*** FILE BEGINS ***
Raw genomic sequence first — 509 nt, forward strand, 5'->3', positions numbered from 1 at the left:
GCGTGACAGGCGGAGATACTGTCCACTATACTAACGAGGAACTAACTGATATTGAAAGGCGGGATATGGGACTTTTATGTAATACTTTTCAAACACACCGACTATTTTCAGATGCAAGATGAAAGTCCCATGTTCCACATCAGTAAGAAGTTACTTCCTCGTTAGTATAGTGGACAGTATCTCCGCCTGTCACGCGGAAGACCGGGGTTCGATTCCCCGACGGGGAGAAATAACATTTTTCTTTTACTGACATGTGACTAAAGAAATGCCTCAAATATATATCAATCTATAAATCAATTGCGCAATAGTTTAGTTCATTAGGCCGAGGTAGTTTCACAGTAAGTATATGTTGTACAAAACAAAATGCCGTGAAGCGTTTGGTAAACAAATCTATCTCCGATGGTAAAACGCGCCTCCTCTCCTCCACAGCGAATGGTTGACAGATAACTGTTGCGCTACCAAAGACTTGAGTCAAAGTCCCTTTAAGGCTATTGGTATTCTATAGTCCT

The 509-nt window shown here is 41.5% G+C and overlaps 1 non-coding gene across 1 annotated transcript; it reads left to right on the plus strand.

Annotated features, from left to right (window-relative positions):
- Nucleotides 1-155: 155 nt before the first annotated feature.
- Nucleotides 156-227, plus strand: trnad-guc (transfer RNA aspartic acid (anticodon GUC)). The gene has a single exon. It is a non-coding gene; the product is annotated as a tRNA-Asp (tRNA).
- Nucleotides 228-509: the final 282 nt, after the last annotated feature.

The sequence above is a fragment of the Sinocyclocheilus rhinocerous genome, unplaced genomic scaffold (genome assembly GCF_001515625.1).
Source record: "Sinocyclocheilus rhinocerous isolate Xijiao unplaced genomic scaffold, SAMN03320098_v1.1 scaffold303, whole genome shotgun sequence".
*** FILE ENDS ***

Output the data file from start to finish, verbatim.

Raw genomic sequence first — 509 nt, forward strand, 5'->3', positions numbered from 1 at the left:
GCGTGACAGGCGGAGATACTGTCCACTATACTAACGAGGAACTAACTGATATTGAAAGGCGGGATATGGGACTTTTATGTAATACTTTTCAAACACACCGACTATTTTCAGATGCAAGATGAAAGTCCCATGTTCCACATCAGTAAGAAGTTACTTCCTCGTTAGTATAGTGGACAGTATCTCCGCCTGTCACGCGGAAGACCGGGGTTCGATTCCCCGACGGGGAGAAATAACATTTTTCTTTTACTGACATGTGACTAAAGAAATGCCTCAAATATATATCAATCTATAAATCAATTGCGCAATAGTTTAGTTCATTAGGCCGAGGTAGTTTCACAGTAAGTATATGTTGTACAAAACAAAATGCCGTGAAGCGTTTGGTAAACAAATCTATCTCCGATGGTAAAACGCGCCTCCTCTCCTCCACAGCGAATGGTTGACAGATAACTGTTGCGCTACCAAAGACTTGAGTCAAAGTCCCTTTAAGGCTATTGGTATTCTATAGTCCT

The 509-nt window shown here is 41.5% G+C and overlaps 1 non-coding gene across 1 annotated transcript; it reads left to right on the plus strand.

Annotated features, from left to right (window-relative positions):
- Nucleotides 1-155: 155 nt before the first annotated feature.
- Nucleotides 156-227, plus strand: trnad-guc (transfer RNA aspartic acid (anticodon GUC)). The gene has a single exon. It is a non-coding gene; the product is annotated as a tRNA-Asp (tRNA).
- Nucleotides 228-509: the final 282 nt, after the last annotated feature.

The sequence above is a fragment of the Sinocyclocheilus rhinocerous genome, unplaced genomic scaffold (genome assembly GCF_001515625.1).
Source record: "Sinocyclocheilus rhinocerous isolate Xijiao unplaced genomic scaffold, SAMN03320098_v1.1 scaffold303, whole genome shotgun sequence".